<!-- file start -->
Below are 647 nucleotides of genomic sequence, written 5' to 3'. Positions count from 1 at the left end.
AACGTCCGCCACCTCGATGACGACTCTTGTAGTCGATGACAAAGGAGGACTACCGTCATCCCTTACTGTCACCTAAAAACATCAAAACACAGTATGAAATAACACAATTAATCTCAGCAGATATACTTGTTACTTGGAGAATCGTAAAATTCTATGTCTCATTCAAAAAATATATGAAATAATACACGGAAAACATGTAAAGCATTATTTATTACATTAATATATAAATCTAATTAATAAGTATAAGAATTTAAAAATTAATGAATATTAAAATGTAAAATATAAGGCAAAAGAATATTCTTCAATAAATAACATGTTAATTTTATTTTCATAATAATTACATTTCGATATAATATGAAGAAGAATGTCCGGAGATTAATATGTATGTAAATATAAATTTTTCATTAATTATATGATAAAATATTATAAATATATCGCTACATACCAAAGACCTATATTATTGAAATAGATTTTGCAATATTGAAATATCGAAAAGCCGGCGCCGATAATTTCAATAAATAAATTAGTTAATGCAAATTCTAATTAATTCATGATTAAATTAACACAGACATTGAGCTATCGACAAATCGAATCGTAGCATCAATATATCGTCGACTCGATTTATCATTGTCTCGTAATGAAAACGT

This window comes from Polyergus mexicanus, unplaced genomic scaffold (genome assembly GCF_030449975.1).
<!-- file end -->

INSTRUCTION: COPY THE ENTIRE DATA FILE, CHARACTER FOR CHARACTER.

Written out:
Below are 647 nucleotides of genomic sequence, written 5' to 3'. Positions count from 1 at the left end.
AACGTCCGCCACCTCGATGACGACTCTTGTAGTCGATGACAAAGGAGGACTACCGTCATCCCTTACTGTCACCTAAAAACATCAAAACACAGTATGAAATAACACAATTAATCTCAGCAGATATACTTGTTACTTGGAGAATCGTAAAATTCTATGTCTCATTCAAAAAATATATGAAATAATACACGGAAAACATGTAAAGCATTATTTATTACATTAATATATAAATCTAATTAATAAGTATAAGAATTTAAAAATTAATGAATATTAAAATGTAAAATATAAGGCAAAAGAATATTCTTCAATAAATAACATGTTAATTTTATTTTCATAATAATTACATTTCGATATAATATGAAGAAGAATGTCCGGAGATTAATATGTATGTAAATATAAATTTTTCATTAATTATATGATAAAATATTATAAATATATCGCTACATACCAAAGACCTATATTATTGAAATAGATTTTGCAATATTGAAATATCGAAAAGCCGGCGCCGATAATTTCAATAAATAAATTAGTTAATGCAAATTCTAATTAATTCATGATTAAATTAACACAGACATTGAGCTATCGACAAATCGAATCGTAGCATCAATATATCGTCGACTCGATTTATCATTGTCTCGTAATGAAAACGT

This window comes from Polyergus mexicanus, unplaced genomic scaffold (genome assembly GCF_030449975.1).